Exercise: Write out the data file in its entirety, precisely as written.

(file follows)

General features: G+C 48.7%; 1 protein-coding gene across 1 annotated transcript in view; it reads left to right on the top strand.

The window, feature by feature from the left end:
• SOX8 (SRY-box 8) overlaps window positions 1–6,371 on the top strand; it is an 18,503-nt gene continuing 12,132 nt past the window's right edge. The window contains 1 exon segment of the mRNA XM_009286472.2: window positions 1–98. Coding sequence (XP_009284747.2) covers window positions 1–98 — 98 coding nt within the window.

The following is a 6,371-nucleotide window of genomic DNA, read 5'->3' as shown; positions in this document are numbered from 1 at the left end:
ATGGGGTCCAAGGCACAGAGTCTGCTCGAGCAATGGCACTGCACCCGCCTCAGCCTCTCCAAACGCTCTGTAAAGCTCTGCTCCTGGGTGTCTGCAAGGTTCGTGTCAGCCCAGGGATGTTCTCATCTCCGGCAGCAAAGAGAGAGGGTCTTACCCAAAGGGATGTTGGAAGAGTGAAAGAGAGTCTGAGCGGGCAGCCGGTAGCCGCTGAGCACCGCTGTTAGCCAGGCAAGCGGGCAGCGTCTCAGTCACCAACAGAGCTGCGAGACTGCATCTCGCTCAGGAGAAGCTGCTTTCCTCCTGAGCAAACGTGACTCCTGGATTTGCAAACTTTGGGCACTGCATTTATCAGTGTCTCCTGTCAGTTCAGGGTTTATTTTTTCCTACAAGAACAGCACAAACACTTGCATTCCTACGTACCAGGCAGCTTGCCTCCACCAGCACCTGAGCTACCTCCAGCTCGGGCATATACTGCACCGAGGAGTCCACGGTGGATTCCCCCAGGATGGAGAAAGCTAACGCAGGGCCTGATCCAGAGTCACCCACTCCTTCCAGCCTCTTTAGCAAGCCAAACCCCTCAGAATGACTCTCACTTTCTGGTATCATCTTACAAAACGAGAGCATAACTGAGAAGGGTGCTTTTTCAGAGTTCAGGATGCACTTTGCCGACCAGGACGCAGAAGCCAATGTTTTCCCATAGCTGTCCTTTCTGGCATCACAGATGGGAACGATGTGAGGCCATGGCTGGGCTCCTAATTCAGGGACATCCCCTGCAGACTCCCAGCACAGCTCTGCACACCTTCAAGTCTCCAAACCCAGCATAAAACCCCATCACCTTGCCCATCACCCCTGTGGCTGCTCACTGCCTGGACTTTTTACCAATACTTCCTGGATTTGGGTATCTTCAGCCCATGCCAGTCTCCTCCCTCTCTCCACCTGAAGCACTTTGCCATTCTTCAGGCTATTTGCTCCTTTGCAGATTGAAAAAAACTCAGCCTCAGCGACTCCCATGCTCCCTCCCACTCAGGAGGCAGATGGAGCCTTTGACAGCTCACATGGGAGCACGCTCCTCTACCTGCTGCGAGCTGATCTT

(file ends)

General features: G+C 48.7%; 1 protein-coding gene across 1 annotated transcript in view; it reads left to right on the top strand.

The window, feature by feature from the left end:
• SOX8 (SRY-box 8) overlaps window positions 1–6,371 on the top strand; it is an 18,503-nt gene continuing 12,132 nt past the window's right edge. The window contains 1 exon segment of the mRNA XM_009286472.2: window positions 1–98. Coding sequence (XP_009284747.2) covers window positions 1–98 — 98 coding nt within the window.

The following is a 6,371-nucleotide window of genomic DNA, read 5'->3' as shown; positions in this document are numbered from 1 at the left end:
ATGGGGTCCAAGGCACAGAGTCTGCTCGAGCAATGGCACTGCACCCGCCTCAGCCTCTCCAAACGCTCTGTAAAGCTCTGCTCCTGGGTGTCTGCAAGGTTCGTGTCAGCCCAGGGATGTTCTCATCTCCGGCAGCAAAGAGAGAGGGTCTTACCCAAAGGGATGTTGGAAGAGTGAAAGAGAGTCTGAGCGGGCAGCCGGTAGCCGCTGAGCACCGCTGTTAGCCAGGCAAGCGGGCAGCGTCTCAGTCACCAACAGAGCTGCGAGACTGCATCTCGCTCAGGAGAAGCTGCTTTCCTCCTGAGCAAACGTGACTCCTGGATTTGCAAACTTTGGGCACTGCATTTATCAGTGTCTCCTGTCAGTTCAGGGTTTATTTTTTCCTACAAGAACAGCACAAACACTTGCATTCCTACGTACCAGGCAGCTTGCCTCCACCAGCACCTGAGCTACCTCCAGCTCGGGCATATACTGCACCGAGGAGTCCACGGTGGATTCCCCCAGGATGGAGAAAGCTAACGCAGGGCCTGATCCAGAGTCACCCACTCCTTCCAGCCTCTTTAGCAAGCCAAACCCCTCAGAATGACTCTCACTTTCTGGTATCATCTTACAAAACGAGAGCATAACTGAGAAGGGTGCTTTTTCAGAGTTCAGGATGCACTTTGCCGACCAGGACGCAGAAGCCAATGTTTTCCCATAGCTGTCCTTTCTGGCATCACAGATGGGAACGATGTGAGGCCATGGCTGGGCTCCTAATTCAGGGACATCCCCTGCAGACTCCCAGCACAGCTCTGCACACCTTCAAGTCTCCAAACCCAGCATAAAACCCCATCACCTTGCCCATCACCCCTGTGGCTGCTCACTGCCTGGACTTTTTACCAATACTTCCTGGATTTGGGTATCTTCAGCCCATGCCAGTCTCCTCCCTCTCTCCACCTGAAGCACTTTGCCATTCTTCAGGCTATTTGCTCCTTTGCAGATTGAAAAAAACTCAGCCTCAGCGACTCCCATGCTCCCTCCCACTCAGGAGGCAGATGGAGCCTTTGACAGCTCACATGGGAGCACGCTCCTCTACCTGCTGCGAGCTGATCTT